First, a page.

INFO: Importing variants from V3.vcf (3/3)
V3.vcf: 100% [============================================================================] 1,000 18.7K/s in 00:00:00
INFO: 270 new variants (270 SNVs) from 1,000 lines are imported.
Importing genotypes: 100% [================================================================] 2,995 1.5K/s in 00:00:02
Copying genotype: 100% [======================================================================] 3 19.8K/s in 00:00:00
INFO: 1,611 new variants (1,611 SNVs) from 2,995 lines (3 samples) are imported.

These samples will have the same sample name

% vtools show samples
sample_name	filename
SAMP1	V1.vcf
SAMP1	V2.vcf
SAMP1	V3.vcf

This can be fixed using command vtools admin --rename_samples, but can also be corrected during the import process

vtools init import -f
vtools import V1.vcf --sample_name V1 --build hg18
vtools import V2.vcf --sample_name V2 --build hg18
vtools import V3.vcf --sample_name V3 --build hg18

The samples now have correct names

% vtools show genotypes
sample_name	filename	num_genotypes	sample_genotype_fields
V1	V1.vcf	989	GT
V2	V2.vcf	990	GT
V3	V3.vcf	988	GT

2.3  Primary and alternative reference genomes (option --build)

Sometimes you can different batches of data that use different reference genomes. For example, your project might involve multiple batches of data over the years and variants from the old and new batches are processed using different versions of pipelines with different reference genome. In addition, you might want to a previous collection of samples or some public dataset as controls to your project, but they might use a different reference genome than your project. variant tools allows you to import data in two reference genomes. All you need to do is to specify the correct build of reference genome for each batch of data using option --build.

Import datasets in hg18 and hg19 ▸

Variants from CEU.vcf.gz uses build hg18 of the reference genome,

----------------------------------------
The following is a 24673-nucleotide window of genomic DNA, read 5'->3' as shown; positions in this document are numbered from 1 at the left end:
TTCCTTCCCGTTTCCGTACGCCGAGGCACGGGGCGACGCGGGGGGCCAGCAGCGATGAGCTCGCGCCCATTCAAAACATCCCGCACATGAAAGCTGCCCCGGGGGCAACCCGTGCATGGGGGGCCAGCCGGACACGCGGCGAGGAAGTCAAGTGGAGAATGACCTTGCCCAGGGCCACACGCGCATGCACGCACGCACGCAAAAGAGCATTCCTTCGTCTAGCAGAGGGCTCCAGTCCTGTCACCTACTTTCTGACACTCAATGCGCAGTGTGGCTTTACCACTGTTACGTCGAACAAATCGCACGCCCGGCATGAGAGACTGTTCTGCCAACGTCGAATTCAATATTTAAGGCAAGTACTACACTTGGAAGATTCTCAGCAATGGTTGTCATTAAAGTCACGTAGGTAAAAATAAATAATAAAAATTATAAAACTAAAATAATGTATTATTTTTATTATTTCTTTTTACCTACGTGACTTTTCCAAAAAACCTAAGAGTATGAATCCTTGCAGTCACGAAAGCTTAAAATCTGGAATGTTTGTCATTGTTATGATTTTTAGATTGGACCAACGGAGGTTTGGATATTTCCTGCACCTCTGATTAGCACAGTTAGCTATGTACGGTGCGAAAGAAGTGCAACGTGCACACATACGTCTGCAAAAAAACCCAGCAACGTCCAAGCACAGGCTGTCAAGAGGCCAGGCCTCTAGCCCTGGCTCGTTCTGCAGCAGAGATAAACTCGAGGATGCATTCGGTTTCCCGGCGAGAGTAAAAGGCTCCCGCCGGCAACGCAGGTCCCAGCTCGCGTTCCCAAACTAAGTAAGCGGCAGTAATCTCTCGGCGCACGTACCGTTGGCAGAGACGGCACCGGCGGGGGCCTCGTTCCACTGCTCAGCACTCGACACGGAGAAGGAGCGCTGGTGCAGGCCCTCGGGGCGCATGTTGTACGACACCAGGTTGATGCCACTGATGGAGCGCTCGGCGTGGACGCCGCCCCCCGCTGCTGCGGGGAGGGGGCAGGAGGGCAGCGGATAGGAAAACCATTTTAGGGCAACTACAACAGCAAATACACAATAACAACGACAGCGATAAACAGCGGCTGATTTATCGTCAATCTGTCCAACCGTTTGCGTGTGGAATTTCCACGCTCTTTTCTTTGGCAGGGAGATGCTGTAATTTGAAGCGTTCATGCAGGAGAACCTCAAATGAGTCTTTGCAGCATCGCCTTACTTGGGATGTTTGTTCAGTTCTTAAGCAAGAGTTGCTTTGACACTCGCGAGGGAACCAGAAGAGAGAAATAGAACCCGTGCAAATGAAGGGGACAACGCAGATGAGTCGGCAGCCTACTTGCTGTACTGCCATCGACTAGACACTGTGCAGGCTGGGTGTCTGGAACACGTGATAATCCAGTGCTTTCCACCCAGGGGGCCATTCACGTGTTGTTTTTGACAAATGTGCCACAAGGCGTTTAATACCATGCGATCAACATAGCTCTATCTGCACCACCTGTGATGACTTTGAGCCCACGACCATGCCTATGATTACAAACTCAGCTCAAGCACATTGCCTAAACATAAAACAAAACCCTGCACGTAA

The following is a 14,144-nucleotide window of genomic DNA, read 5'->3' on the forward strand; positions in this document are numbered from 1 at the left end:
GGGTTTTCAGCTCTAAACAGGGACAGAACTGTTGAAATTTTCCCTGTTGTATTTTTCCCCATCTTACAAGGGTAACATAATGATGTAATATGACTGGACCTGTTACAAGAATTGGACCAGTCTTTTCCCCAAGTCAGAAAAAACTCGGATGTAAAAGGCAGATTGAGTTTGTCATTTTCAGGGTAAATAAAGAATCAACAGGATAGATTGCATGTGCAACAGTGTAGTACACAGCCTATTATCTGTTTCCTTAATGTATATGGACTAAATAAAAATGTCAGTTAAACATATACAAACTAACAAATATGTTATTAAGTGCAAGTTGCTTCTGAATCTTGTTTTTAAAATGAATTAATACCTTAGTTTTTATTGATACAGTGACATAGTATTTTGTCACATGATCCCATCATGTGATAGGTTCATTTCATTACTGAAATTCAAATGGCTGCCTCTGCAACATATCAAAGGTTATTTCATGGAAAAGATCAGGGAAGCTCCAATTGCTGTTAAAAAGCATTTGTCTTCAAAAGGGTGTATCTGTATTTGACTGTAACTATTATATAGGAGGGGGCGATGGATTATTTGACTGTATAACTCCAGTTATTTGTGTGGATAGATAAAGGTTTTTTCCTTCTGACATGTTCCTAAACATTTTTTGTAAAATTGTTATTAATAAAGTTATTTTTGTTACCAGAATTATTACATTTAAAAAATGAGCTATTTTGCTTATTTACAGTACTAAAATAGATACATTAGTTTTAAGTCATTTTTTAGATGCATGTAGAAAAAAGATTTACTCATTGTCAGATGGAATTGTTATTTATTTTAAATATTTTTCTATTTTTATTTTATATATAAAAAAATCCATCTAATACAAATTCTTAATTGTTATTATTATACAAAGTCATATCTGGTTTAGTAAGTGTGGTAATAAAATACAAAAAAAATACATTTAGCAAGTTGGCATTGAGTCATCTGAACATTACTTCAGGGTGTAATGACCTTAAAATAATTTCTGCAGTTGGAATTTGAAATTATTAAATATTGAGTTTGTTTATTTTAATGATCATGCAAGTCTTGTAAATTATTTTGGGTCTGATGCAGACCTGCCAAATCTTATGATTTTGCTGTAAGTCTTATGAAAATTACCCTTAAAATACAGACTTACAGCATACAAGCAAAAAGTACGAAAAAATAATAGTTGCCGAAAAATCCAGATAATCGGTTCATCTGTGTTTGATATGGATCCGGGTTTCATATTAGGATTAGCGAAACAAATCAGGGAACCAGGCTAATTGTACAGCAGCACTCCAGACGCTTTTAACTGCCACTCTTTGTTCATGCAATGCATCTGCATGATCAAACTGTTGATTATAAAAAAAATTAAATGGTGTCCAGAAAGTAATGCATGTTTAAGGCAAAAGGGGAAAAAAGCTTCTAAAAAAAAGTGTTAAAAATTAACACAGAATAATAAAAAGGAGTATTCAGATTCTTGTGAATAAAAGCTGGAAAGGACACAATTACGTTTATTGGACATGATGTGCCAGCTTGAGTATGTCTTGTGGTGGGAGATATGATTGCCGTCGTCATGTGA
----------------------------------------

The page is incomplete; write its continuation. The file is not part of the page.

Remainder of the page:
% vtools init import -f
% vtools import vcf/CEU.vcf.gz --build hg18
INFO: Importing variants from CEU.vcf.gz (1/1)
CEU.vcf.gz: 100% [==========================================] 300 6.7K/s in 00:00:00
INFO: 288 new variants (288 SNVs) from 300 lines are imported.
Importing genotypes: 100% [==============================] 18,000 8.9K/s in 00:00:02
Copying genotype: 100% [=====================================] 60 30.0/s in 00:00:02

Data from variants.txt are in hg19, so we use option --build hg19 to impor them,

% vtools import variants.txt --format basic --build hg19
WARNING: The new files uses a different reference genome (hg19) from the primary reference genome (hg18) of the project.
INFO: Adding an alternative reference genome (hg19) to the project.
INFO: Downloading liftOver tool from UCSC
liftOver: 100% [====================================] 3,383,268.0 1.3M/s in 00:00:02
INFO: Downloading liftOver chain file from UCSC
hg18ToHg19.over.chain.gz: 100% [====================] 140,346.0 132.7K/s in 00:00:01
INFO: Exporting variants in BED format
Exporting variants: 100% [=================================] 288 19.5K/s in 00:00:00
INFO: Running UCSC liftOver tool
Updating table variant: 100% [==============================] 288 6.6K/s in 00:00:00
Getting existing variants: 100% [==========================] 288 97.4K/s in 00:00:00
INFO: Importing variants from variants.txt (1/1)
variants.txt: 100% [========================================] 20 500.9/s in 00:00:00
INFO: 20 new variants (17 SNVs, 1 insertions, 1 deletions, 1 complex variants) from 20 lines are imported.
WARNING: Sample information is not recorded for a file without genotype and sample name.
Importing genotypes: 0 0.0/s in 00:00:00
Copying genotype: 0 0.0/s in 00:00:00
INFO: Mapping new variants at 20 loci from hg19 to hg18 reference genome
INFO: Downloading liftOver chain file from UCSC
hg19ToHg18.over.chain.gz: 100% [====================] 231,197.0 503.6K/s in 00:00:00
INFO: Running UCSC liftOver tool
Updating coordinates: 100% [================================] 20 563.1/s in 00:00:00
INFO: Coordinates of 20 (20 total, 0 failed to map) new variants are updated.

When you execute the second command, variant tools will

  1. Liftover the existing project to hg19 using the UCSC liftover tool